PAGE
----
Los Angeles faces insolvency
The city of Los Angeles, California, the second largest in the US, faces the possibility of running out of cash in its general budget. In an announcement earlier this week, City Controller Wendy Greuel warned that, absent drastic measures, the fund will be more than $10 million in the red by May 5. He said the city would not be able to maintain basic services or meet payroll for its employees.
Greuel recommended that the city make every effort to tap into emergency reserves sooner rather than later to avert a complete shutdown. Even if the emergency funds are accessed, however, the city may face financial collapse soon after the end of the current fiscal year, according to Greuel. The city's emergency reserve fund is typically 5 percent of its overall budget, but may fall as low as $25 to $30 million by the end of June.
The announcement caused a frantic search by city officials to plug the upcoming deficit hole with temporary sources of revenue along with cost cutting and austerity measures.
The budget in Los Angeles, as with many cities and states throughout the country, has been hit hard by the economic crisis, following a long period of tax cuts for corporations and the wealthy. The city is responding by seeking to impose the burden of the crisis on the working class, by scaling back city services, attacking worker wages, and other measures.
Los Angeles had hoped to receive more than $73.5 million from the Los Angeles Department of Water and Power (DWP), which typically makes periodic payments to the city in lieu of taxes and franchise fees. The department's officials have thus far refused the request on the grounds that such a massive sum would exacerbate its own financial difficulties.
David Freeman, the utility's general manager, sent Greuel a letter on Monday declaring, “There is no surplus money to transfer at this time.” The city has since ordered an immediate financial audit of the agency.
Mayor Antonio Villaraigosa responded to the DWP's refusal by calling for the shutting down of most “non-essential” city services such as parks, libraries and street sweeping for two days each week.
On Thursday evening, however, the city announced that property tax revenues were found to be greater than anticipated. A report released on Friday nevertheless anticipated a budget gap of $222.4 million for this fiscal year. Only three days prior, the mayor had told reporters that “We have to act, and we have to act quickly. The facts don't lie.” As a result of the Thursday announcement, however, the mayor rescinded his call for a shutdown.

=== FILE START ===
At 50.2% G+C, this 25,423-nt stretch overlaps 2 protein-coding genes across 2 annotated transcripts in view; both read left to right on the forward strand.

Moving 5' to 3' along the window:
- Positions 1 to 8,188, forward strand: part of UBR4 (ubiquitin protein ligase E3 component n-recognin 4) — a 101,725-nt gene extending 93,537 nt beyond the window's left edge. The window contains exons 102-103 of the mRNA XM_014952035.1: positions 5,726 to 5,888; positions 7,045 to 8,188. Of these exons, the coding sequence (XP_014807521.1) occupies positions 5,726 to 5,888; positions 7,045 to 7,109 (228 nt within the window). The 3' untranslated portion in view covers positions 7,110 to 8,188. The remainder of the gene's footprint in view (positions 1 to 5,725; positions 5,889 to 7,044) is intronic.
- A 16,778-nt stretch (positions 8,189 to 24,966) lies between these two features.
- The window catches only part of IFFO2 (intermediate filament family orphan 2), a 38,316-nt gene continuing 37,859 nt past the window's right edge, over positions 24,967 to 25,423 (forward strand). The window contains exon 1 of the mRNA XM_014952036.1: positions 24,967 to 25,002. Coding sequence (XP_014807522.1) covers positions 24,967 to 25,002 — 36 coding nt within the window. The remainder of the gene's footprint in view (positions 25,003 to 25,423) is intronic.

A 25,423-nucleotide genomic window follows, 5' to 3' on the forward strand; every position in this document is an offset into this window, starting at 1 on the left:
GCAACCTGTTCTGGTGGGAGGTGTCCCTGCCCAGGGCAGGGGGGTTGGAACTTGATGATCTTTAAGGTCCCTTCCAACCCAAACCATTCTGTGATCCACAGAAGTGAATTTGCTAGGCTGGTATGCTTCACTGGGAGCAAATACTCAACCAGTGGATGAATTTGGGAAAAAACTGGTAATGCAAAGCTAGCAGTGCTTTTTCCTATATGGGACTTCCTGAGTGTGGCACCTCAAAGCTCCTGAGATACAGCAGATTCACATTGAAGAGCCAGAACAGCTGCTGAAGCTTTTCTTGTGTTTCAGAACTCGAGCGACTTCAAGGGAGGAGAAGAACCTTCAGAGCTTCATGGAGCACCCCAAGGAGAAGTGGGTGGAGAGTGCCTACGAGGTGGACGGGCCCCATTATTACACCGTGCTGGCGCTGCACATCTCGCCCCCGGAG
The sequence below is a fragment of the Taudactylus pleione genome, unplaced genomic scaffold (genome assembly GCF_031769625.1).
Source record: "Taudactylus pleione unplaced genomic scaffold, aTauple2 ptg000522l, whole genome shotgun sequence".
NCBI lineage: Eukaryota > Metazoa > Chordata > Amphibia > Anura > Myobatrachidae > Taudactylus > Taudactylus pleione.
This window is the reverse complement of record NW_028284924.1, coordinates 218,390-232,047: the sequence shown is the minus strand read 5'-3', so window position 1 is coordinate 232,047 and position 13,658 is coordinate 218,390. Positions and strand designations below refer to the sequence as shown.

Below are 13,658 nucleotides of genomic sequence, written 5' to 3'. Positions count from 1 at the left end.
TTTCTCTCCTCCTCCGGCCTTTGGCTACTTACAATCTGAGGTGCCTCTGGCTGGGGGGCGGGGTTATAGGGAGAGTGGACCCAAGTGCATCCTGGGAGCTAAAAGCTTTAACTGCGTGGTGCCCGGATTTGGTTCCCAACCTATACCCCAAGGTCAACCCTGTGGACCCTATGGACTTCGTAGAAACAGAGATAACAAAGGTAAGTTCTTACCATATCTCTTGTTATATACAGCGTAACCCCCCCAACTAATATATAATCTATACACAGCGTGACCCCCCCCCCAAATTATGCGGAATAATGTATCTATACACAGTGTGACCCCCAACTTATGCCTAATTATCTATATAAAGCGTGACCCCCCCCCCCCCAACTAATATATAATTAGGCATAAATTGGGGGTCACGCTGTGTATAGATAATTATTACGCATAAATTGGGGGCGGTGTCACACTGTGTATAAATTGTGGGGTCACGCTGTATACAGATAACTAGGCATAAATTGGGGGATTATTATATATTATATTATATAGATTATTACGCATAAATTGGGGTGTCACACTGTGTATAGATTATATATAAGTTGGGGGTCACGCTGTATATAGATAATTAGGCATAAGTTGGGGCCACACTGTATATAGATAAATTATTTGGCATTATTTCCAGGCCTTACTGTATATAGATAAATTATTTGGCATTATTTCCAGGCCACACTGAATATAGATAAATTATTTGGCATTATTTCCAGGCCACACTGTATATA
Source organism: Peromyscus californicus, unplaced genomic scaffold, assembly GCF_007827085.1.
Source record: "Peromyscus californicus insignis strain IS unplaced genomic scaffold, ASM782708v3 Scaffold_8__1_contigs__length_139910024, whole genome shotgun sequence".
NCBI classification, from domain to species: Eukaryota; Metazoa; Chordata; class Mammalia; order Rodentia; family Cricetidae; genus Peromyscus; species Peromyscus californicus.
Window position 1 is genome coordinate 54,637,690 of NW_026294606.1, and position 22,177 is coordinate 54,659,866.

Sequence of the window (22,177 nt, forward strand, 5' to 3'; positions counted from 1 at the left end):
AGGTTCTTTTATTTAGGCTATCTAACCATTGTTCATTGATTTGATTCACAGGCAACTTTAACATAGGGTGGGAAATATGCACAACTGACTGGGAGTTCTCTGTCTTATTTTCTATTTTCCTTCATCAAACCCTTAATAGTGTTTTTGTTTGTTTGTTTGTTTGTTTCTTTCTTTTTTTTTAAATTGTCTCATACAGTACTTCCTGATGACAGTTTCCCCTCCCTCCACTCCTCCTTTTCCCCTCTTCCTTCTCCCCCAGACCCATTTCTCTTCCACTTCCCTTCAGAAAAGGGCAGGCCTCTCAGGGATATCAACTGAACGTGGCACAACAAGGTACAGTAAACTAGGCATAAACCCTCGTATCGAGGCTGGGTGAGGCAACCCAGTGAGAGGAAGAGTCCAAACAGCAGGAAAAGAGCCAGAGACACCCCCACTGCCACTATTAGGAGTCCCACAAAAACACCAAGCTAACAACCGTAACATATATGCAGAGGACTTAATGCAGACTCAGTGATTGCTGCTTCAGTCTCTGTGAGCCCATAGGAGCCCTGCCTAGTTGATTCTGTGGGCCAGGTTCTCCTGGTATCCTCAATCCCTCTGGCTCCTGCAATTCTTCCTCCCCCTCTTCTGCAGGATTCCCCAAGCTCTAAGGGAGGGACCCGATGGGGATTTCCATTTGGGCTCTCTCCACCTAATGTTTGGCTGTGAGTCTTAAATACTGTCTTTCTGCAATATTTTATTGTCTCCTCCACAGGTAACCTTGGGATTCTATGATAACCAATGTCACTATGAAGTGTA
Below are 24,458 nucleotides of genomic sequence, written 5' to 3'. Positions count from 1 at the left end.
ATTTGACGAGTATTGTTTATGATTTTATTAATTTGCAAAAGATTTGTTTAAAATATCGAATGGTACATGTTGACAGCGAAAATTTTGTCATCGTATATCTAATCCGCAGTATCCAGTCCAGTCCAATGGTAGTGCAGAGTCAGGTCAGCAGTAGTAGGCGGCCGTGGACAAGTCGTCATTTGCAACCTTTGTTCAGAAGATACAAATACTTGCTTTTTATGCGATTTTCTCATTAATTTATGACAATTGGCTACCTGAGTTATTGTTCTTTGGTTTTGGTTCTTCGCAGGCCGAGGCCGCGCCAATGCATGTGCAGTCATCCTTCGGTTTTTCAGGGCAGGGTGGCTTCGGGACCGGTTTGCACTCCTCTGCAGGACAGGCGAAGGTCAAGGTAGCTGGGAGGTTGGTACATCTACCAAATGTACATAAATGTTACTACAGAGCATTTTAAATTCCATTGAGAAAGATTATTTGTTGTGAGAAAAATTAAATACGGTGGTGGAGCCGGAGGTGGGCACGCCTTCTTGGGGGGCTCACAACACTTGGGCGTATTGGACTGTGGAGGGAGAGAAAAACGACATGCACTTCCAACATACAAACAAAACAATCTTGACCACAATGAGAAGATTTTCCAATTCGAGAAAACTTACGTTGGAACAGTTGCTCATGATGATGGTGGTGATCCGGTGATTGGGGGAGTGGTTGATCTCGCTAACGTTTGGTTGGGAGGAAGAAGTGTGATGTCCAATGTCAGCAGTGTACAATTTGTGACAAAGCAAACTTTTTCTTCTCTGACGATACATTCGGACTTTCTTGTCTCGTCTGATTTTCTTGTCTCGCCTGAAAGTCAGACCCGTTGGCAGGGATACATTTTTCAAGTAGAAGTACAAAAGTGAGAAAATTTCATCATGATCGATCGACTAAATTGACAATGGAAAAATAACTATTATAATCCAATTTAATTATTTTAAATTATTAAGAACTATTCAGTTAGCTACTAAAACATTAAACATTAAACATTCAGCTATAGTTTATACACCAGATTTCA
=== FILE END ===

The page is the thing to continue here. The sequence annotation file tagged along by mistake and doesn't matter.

Villlaraigosa, however, warned that the city needed to have a backup plan in place “in the event that these assumptions don't bear out and we are, in fact, out of cash.” As of this writing, the mayor and city council are attempting to pass a rate hike of between 0.06 and 0.08 cents per kilowatt hour at the DWP, while asking that the department still deliver $20 million to the city to aid its finances.
Furthermore, LA’s continuing financial difficulties prompted Moody's Investor Services, one of the three largest credit rating agencies in the country, to downgrade its credit rating this week. Late last February, LA had increased its proposed city worker layoffs to 4,000 after Moody's downgraded its credit outlook, threatening an actual downgrade should the city not put into place “fundamental changes that will produce ongoing savings in the years ahead.”
Villaraigosa, a multi-millionaire and former official with the United Teachers of Los Angeles and American Federation of Government Employees unions, initially had pressured the city council to immediately implement the job cuts. However, the city council decided to postpone acting on the mayor's proposal for thirty days until the credit agency's February announcement prompted them to act immediately on the layoffs.
The next day after the council's decision, Villaraigosa announced the dissolution of the departments of Environmental Affairs and Human Services, beginning the actual layoff process.
For Moody’s and the Wall Street investors that it represents, these measures were not sufficient, prompting the recent downgrade. The city's combined $500 million dollar deficit through fiscal year 2011-2012 has prompted further threats of job and wage cuts, which will still be called for regardless of the outcome of the current budget emergency.
The threat of mass layoffs is being used to blackmail workers into agreeing to wage cuts in the range of five to fifteen percent, along with other cuts in benefits. Villaraigosa said last February that “the number of layoffs is dependent on what our labor partners are willing to do to protect jobs for their coworkers.”
The Los Angeles Coalition of City Unions, which includes local chapters of the SEIU, AFSCME, Teamsters and AFL-CIO, and which represents the majority of city workers, is currently operating under a contract that prohibited further layoffs and furloughs through June, in exchange for significant concessions in pay and benefits.
The coalition has not announced what it intends to do once the provisions expire. During every stage of the city's budget crisis, the unions have worked to isolate LA workers, helping to impose additional sacrifices. A statement released on the coalition's web site on April 6 states, “The coalition continues to work towards a real budget plan that will preserve services and pro-actively manage the fiscal crisis facing the City. We hope that City officials will join us in this endeavor.”
The union completely agrees with the principle that concessions must be made, only raising a word in protest when they aren't given a seat at the table to implement them.